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Digest: Tartu's pulp mill debate already part of 2019 election campaign

Andrus Karnau and Ahto Lobjakas.
Andrus Karnau and Ahto Lobjakas. Source: Kairit Leibold/ERR

With both local government and interest groups excluded from the planning process, if and where Est-For's announced billion-euro pulp mill will be built is up to just the government and the people with the money. Meanwhile, the process is turning into a farce, and already being abused for political campaigning, commentators Ahto Lobjakas and Andrus Karnau agree.

Lobjakas and Karnau discussed recent developments regarding the Est-For pulp mill project on their radio show on Sunday (link in Estonian). While Lobjakas thinks the government's behavior in the matter has been outright feeble, Karnau sees evidence of political campaigning on the part of the Tartu Reform Party under mayor Urmas Klaas.

The government has lost control of the planning process for the pulp mill, Lobjakas argued. Where at first it rushed the proceedings concerning the proposed billion-euro investment in Central or South Estonia, it has now made it to a point where a constructive debate about the project seems entirely impossible.

In January 2017, forestry supergroup EstFor introduced a project calling for a new pulp mill which, at an investment volume of over €1 billion, would be the biggest private project of the kind in Estonian history.

Though no specifics were offered regarding the mill's eventual products as well as its requirements in terms of raw material volumes, or which technology it would eventually apply in its production process, the government bent over backwards to accommodate the idea and had a special planning decision ready no later than five months after EstFor went public with its idea.

"In it, [the government] said exactly what [business man and investor Margus Kohava] and his business partners had advertised, namely that the pulp mill will be built with exactly the volume and in the area where EstFor want it," Lobjakas said. "What the government didn't deal with in those five months is all the rest of the work that's necessary in the case of such a sensitive project in a country like Estonia," he added.

That the city of Tartu would reject the project in its current form had to be expected. "It would all have played out quite differently if the state had put in place norms for environmental protection, and done so clearly, publicly, and transparently," Lobjakas said. "These norms could then have been the subject of a debate, and if after such a debate the project still has a chance, then by all means, go ahead," he added.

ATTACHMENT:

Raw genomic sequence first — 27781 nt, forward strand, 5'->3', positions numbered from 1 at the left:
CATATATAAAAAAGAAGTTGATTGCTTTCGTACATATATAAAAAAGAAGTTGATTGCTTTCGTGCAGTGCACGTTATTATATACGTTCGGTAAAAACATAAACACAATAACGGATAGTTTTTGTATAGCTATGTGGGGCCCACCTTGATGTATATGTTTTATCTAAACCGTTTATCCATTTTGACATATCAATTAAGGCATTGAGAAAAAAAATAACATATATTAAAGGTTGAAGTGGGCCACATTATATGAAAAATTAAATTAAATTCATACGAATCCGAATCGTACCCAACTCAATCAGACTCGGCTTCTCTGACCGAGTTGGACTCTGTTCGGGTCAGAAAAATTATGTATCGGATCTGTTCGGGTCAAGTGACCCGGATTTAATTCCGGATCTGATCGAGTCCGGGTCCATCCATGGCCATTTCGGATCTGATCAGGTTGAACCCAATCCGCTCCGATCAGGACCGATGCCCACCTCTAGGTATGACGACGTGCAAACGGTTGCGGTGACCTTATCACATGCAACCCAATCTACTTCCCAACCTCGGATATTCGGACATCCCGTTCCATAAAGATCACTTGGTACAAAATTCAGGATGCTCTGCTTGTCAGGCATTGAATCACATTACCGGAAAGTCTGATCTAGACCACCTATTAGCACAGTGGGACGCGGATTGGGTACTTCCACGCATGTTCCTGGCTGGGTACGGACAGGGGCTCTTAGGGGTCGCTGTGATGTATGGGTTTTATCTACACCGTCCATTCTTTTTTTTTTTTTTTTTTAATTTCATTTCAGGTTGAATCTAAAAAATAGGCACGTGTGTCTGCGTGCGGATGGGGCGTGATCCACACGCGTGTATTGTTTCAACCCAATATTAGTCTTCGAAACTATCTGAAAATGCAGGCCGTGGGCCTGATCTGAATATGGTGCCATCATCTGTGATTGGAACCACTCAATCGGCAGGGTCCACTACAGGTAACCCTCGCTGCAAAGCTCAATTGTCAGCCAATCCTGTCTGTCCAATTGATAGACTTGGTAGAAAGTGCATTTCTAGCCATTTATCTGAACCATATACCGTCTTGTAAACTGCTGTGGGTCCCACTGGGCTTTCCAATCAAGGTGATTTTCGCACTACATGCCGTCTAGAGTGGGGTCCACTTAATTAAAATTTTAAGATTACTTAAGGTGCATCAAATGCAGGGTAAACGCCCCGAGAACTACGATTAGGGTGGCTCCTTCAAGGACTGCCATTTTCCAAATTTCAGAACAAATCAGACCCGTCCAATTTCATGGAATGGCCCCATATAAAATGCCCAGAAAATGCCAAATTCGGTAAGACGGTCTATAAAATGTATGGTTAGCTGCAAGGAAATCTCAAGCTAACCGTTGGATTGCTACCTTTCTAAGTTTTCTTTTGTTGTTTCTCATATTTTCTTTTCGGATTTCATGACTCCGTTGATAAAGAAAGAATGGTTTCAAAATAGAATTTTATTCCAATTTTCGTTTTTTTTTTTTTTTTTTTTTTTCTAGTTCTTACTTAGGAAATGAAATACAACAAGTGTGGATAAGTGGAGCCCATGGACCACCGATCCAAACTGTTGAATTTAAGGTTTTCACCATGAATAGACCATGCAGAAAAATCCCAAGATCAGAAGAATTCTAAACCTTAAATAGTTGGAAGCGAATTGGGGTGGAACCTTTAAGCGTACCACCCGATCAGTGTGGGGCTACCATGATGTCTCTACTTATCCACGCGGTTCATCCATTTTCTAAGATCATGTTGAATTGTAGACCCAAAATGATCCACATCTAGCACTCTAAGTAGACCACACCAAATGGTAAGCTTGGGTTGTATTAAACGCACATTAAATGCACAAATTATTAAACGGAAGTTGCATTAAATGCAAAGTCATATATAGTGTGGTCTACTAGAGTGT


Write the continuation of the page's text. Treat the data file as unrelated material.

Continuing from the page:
Karnau: Issue becoming political opportunity for Reform Party

Andrus Karnau pointed out that the government's hapless conduct in the matter played into the hands of the opposition. All Tartu mayor Urmas Klaas (Reform) needed to do was to be carefully opposed to the project, and this would already boost his party's approval, Karnau suggested.

This sort of tactic is by no means new, as in his time Prime Minister Andrus Ansip (Reform) used a similar approach on several occasions, he added. Klaas' opposition in the matter is of the "comfortable" kind, Karnau pointed out, as in fact the city of Tartu doesn't play a direct role in the process of the special planning decision issued by the state.

Should EstFor's investors want to build the mill in that area, and should the state find that the environmental impact is manageable, it would happen anyway, and in such a case the city of Tartu would profit from its presence anyway, Karnau said.

"But with his little mock fight, Urmas Klaas can show his voters that he stands for Tartu as this cute little town of wooden houses where there's no industry, and no economic development," he added.

Karnau also pointed to a flaw in the planning process: at no point does it call for the inclusion of local governments or other interest groups. Except for the state and the initiators of a project, nobody has a say about whether or not such a massive factory is built, and where.

"If you consider this, the Tartu city council's desperate behavior [in its marathon session last week] is entirely justified. It was necessary to clearly state that we want to have a say in this as well, and we want more rights to control this process," Karnau said.

Editor: Dario Cavegn

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